The signal suppression means responsive to the difference between consecutive signals may comprise a Schmitt trigger circuit connected to the process control circuit and arranged to receive a signal corresponding to the said difference and to trigger to a condition to suppress the process control signal if the dilference signal exceeds the predetermined value. A signal corresponding to the difference between consecutive signals, obtained from the aforementioned potentiometer sliders, may conveniently be applied to the Scmitt trigger circuit through a differential amplifier, and the Schmitt trigger circuit may operate on the process control circuit through an electro-magnetic relay which is arranged, on actuation, to prevent the alteration of the process control setting.
The apparatus of the invention advantageously also comprises alarm means responsive to the receipt of a first or a predetermined number of consecutive faulty signals. The alarm may conveniently be actuated by the triggering" of the aforementioned Schmitt trigger circuit and may, for example, comprise an electromagnetic relay in circuit with means to indicate or record its actuation.
Control apparatus, which suppresses a process control signal of greater value than could occur during process operation, may, in some cases, operate to prevent proper alignment of the controller with the process when the controller is being put into operation, since a truly large change may be obtained between the first measured control signal and an already stored signal, which change requires a consequential large alteration in process control setting. It is advantageous therefore, for the control apparatus of the present invention to provide means to override the actuation of the control signal suppression means for an initial control cycle to allow the process to establish characteristic process conditions. The override means may comprise relay-locking means to prevent actuation of the electromagnetic relay associated with the process control signal, which locking means may be arranged to lock the relay initially and to unlock the relay automatically after the receipt of one or more control signals. The relaylocking means may, for example, comprise a transistorised switching circuit and a bistable circuit which is arranged to alter its conducting conditions so as to permit actuation of the electromagnetic relay after the desired interval. The switching circuit may be manually actuated and arranged to be re-set automatically after an initial control cycle.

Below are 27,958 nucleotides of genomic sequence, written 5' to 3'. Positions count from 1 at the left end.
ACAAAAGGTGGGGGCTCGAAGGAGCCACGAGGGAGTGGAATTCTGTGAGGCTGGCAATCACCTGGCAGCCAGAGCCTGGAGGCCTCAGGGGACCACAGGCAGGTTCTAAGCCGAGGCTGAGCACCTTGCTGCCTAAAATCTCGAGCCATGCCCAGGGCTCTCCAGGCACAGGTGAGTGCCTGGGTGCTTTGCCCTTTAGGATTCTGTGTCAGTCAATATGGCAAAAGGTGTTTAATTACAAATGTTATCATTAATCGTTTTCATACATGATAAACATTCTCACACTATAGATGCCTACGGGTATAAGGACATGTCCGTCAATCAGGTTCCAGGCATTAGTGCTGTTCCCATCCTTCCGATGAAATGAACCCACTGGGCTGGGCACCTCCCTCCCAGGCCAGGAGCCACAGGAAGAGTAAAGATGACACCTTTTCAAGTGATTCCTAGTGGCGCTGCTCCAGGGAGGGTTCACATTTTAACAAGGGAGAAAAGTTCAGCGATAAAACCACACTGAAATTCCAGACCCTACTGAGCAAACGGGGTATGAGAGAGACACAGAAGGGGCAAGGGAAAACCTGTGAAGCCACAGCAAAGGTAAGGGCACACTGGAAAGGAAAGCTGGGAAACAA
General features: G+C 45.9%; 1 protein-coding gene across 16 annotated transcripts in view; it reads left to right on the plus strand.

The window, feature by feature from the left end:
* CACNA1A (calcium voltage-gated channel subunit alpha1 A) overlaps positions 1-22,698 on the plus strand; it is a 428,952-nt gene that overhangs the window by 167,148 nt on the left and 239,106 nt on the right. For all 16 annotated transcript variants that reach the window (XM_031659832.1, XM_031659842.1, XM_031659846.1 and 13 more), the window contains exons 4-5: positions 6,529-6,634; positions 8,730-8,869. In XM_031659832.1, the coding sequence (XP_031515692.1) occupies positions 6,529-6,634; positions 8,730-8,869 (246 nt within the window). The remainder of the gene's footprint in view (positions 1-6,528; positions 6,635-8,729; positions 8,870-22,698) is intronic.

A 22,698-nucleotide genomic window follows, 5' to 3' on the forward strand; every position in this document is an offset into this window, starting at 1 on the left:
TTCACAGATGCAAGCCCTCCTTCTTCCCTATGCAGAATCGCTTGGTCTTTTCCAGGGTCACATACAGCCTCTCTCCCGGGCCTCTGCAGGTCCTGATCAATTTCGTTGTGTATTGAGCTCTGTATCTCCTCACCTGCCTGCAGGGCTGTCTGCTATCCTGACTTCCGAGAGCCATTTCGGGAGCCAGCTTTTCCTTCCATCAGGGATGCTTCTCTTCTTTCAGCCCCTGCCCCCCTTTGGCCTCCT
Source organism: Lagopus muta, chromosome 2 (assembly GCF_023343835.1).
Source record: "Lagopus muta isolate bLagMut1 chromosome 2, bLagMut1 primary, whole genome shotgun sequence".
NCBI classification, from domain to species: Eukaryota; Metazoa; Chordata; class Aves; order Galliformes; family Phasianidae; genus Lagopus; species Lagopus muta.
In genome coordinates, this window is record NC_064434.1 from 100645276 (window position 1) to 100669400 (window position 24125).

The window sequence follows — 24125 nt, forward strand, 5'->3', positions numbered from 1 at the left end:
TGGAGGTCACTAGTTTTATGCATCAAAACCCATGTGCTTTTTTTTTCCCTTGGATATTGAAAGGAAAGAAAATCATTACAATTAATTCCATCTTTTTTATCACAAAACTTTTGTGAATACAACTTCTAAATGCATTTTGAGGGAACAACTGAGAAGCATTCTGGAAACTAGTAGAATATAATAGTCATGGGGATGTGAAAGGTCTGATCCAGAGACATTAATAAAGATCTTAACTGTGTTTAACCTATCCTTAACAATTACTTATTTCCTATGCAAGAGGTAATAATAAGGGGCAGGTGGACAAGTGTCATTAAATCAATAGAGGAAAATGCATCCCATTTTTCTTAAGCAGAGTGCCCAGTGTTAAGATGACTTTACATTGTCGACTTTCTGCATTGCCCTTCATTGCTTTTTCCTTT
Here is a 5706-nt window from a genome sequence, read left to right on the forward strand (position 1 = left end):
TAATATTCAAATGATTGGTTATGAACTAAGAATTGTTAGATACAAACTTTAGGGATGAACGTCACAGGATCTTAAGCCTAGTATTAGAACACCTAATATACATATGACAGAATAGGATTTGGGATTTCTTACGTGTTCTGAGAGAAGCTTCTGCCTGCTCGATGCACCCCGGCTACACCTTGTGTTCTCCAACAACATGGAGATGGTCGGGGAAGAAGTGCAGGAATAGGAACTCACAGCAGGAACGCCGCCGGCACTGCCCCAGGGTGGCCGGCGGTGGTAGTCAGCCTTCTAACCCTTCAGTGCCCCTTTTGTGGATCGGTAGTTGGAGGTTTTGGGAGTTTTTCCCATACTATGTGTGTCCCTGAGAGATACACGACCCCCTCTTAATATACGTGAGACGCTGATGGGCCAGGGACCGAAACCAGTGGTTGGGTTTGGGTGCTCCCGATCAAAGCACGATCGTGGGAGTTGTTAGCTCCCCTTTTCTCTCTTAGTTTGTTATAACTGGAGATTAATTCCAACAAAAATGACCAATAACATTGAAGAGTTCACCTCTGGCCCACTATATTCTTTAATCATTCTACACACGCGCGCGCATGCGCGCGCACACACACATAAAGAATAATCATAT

In order to further illustrate the invention a preferred embodiment will now be described, by way of example, with reference to the accompanying drawings in which:
FIG. 1 is a block schematic diagram of one arrange ment of process control apparatus according to the invention;
FIG. 2 is an outline circuit diagram of the arrangement shown in FIG. 1;
FIGS. 3, 4 and 5 are detail outline circuit diagrams of alarm devices suitable for inclusion in control apparatus of the invention.
In the apparatus shown in FIG. 1 the position of the final control element 11, derived from a sample measurement of a process variable, is stored by the position of a slider on a servo-driven potentiometer 12, and the new position to which the final control element 11 has to be moved, derived from the next sampled measurement of the process, is denoted by the position of the slider on a servo-driven potentiometer 13, driven by a servo-motor 10. A servo-bridge 14 is used to compare the positions of the sliders of the potentiometers 12 and 13 and a servoamplifier 15 and motor 16 are provided to drive the potentiometer 12 and the final control element 11 to the new position corresponding to the latest sample, thereby leaving the servo-driven potentiometer 13 free to receive the next control signal derived from the subsequent sample.
The output of the servo-bridge 14 goes to a DO. difierential amplifier 17, the output of which is operated upon by an emitter follower circuit 18 arranged such that its output is a unidirectional signal proportional to the magnitude but independent of the sign of its input. This signal then goes to the input of a Schmitt trigger circuit 19 which is operated if this input signal exceeds a preset level and normally closed contacts 20 on an electromagnetic relay 21, operated by the Schmitt trigger circuit 19, are used to prevent the output of the servo-amplifier 15 from driving the servo-motor 16 and moving the position of the final control element 11 and the servo-driven potentiometer 12.